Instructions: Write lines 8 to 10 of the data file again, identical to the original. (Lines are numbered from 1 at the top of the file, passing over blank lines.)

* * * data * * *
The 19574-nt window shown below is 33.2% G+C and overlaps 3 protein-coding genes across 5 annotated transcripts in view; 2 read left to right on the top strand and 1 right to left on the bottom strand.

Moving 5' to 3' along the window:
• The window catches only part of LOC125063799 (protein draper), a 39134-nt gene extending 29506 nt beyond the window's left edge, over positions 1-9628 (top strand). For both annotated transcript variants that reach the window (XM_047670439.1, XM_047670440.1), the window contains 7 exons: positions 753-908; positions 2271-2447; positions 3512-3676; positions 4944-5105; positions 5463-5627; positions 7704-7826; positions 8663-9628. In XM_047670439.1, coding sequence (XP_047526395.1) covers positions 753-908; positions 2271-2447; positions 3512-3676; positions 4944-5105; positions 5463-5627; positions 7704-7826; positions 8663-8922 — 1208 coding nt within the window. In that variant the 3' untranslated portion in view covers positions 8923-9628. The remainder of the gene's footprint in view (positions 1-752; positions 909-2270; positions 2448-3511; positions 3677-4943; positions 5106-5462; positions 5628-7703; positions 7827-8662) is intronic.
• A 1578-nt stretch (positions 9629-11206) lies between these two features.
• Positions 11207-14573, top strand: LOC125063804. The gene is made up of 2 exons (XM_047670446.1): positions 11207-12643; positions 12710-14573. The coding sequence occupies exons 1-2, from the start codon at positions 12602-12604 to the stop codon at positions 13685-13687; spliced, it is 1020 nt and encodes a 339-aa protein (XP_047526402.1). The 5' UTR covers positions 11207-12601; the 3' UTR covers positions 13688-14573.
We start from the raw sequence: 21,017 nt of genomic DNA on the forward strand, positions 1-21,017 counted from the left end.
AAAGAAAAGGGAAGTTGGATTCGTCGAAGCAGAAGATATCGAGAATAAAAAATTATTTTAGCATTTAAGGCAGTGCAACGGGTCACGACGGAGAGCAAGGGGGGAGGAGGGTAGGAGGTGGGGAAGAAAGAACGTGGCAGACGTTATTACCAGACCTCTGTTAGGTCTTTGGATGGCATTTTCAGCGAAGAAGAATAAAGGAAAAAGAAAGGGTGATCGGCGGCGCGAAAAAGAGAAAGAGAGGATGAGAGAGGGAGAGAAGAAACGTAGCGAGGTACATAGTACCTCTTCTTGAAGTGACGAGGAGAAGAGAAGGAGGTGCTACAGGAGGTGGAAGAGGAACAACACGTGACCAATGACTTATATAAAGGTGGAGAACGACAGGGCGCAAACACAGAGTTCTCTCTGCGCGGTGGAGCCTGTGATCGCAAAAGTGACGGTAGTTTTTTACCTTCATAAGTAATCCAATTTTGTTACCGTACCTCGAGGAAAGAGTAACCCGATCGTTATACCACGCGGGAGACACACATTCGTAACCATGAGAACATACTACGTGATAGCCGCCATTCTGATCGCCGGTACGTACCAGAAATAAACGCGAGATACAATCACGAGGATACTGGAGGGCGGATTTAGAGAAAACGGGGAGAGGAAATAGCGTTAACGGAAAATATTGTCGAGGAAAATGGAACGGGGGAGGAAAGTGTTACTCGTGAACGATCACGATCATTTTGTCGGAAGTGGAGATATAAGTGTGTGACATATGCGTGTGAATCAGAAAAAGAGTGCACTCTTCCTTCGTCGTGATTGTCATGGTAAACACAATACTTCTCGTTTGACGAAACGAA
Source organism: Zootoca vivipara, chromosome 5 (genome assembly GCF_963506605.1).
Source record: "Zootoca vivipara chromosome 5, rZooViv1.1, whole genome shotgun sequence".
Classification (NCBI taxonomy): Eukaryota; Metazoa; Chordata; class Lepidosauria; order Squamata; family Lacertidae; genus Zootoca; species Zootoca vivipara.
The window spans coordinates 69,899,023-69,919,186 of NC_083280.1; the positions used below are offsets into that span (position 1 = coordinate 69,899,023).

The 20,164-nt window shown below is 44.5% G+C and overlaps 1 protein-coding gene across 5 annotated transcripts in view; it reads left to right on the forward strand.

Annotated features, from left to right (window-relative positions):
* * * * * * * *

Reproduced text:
Source organism: Zootoca vivipara, chromosome 5 (genome assembly GCF_963506605.1).
Source record: "Zootoca vivipara chromosome 5, rZooViv1.1, whole genome shotgun sequence".
Classification (NCBI taxonomy): Eukaryota; Metazoa; Chordata; class Lepidosauria; order Squamata; family Lacertidae; genus Zootoca; species Zootoca vivipara.